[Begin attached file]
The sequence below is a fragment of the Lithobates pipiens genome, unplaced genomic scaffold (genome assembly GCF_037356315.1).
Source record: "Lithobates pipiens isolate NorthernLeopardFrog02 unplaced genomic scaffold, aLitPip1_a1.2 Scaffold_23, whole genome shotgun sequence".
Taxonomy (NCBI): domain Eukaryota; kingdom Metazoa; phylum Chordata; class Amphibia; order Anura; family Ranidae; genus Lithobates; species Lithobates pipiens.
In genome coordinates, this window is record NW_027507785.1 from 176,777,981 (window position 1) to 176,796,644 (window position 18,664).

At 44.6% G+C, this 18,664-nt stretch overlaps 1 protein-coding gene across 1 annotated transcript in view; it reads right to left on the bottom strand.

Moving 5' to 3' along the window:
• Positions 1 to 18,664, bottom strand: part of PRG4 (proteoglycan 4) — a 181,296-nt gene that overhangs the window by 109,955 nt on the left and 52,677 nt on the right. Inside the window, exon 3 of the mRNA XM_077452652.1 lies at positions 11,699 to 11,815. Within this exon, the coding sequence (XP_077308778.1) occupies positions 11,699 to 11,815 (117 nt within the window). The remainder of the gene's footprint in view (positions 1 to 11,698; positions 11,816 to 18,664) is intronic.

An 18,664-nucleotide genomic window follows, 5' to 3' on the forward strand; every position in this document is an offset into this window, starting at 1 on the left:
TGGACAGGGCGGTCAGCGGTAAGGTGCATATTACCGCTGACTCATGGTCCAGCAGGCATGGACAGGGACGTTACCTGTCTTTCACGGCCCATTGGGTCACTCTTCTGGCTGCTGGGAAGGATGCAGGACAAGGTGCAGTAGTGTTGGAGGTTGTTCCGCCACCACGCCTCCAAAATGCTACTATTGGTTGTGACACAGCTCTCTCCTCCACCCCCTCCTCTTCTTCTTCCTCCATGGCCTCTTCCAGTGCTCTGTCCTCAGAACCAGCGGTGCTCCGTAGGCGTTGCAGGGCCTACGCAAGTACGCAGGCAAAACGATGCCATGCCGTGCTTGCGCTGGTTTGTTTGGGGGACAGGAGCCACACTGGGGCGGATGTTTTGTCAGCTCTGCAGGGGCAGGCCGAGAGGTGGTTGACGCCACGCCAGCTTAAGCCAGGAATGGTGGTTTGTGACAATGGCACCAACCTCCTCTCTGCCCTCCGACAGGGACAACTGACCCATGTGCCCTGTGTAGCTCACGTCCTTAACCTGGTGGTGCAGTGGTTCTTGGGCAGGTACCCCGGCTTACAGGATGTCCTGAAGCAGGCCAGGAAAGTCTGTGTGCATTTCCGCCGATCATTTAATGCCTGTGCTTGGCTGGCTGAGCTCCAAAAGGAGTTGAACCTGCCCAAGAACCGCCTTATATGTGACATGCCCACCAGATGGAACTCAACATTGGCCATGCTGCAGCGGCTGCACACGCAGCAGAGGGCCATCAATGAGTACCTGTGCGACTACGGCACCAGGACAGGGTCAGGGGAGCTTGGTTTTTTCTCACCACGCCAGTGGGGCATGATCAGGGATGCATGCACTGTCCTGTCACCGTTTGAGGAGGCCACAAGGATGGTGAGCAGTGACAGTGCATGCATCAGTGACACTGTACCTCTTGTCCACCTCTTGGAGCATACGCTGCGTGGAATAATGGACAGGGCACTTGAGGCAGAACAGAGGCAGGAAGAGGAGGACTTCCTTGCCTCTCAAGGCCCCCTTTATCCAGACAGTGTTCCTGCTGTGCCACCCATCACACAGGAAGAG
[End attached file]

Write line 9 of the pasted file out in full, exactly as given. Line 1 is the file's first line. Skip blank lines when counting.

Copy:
TGGACAGGGCGGTCAGCGGTAAGGTGCATATTACCGCTGACTCATGGTCCAGCAGGCATGGACAGGGACGTTACCTGTCTTTCACGGCCCATTGGGTCACTCTTCTGGCTGCTGGGAAGGATGCAGGACAAGGTGCAGTAGTGTTGGAGGTTGTTCCGCCACCACGCCTCCAAAATGCTACTATTGGTTGTGACACAGCTCTCTCCTCCACCCCCTCCTCTTCTTCTTCCTCCATGGCCTCTTCCAGTGCTCTGTCCTCAGAACCAGCGGTGCTCCGTAGGCGTTGCAGGGCCTACGCAAGTACGCAGGCAAAACGATGCCATGCCGTGCTTGCGCTGGTTTGTTTGGGGGACAGGAGCCACACTGGGGCGGATGTTTTGTCAGCTCTGCAGGGGCAGGCCGAGAGGTGGTTGACGCCACGCCAGCTTAAGCCAGGAATGGTGGTTTGTGACAATGGCACCAACCTCCTCTCTGCCCTCCGACAGGGACAACTGACCCATGTGCCCTGTGTAGCTCACGTCCTTAACCTGGTGGTGCAGTGGTTCTTGGGCAGGTACCCCGGCTTACAGGATGTCCTGAAGCAGGCCAGGAAAGTCTGTGTGCATTTCCGCCGATCATTTAATGCCTGTGCTTGGCTGGCTGAGCTCCAAAAGGAGTTGAACCTGCCCAAGAACCGCCTTATATGTGACATGCCCACCAGATGGAACTCAACATTGGCCATGCTGCAGCGGCTGCACACGCAGCAGAGGGCCATCAATGAGTACCTGTGCGACTACGGCACCAGGACAGGGTCAGGGGAGCTTGGTTTTTTCTCACCACGCCAGTGGGGCATGATCAGGGATGCATGCACTGTCCTGTCACCGTTTGAGGAGGCCACAAGGATGGTGAGCAGTGACAGTGCATGCATCAGTGACACTGTACCTCTTGTCCACCTCTTGGAGCATACGCTGCGTGGAATAATGGACAGGGCACTTGAGGCAGAACAGAGGCAGGAAGAGGAGGACTTCCTTGCCTCTCAAGGCCCCCTTTATCCAGACAGTGTTCCTGCTGTGCCACCCATCACACAGGAAGAG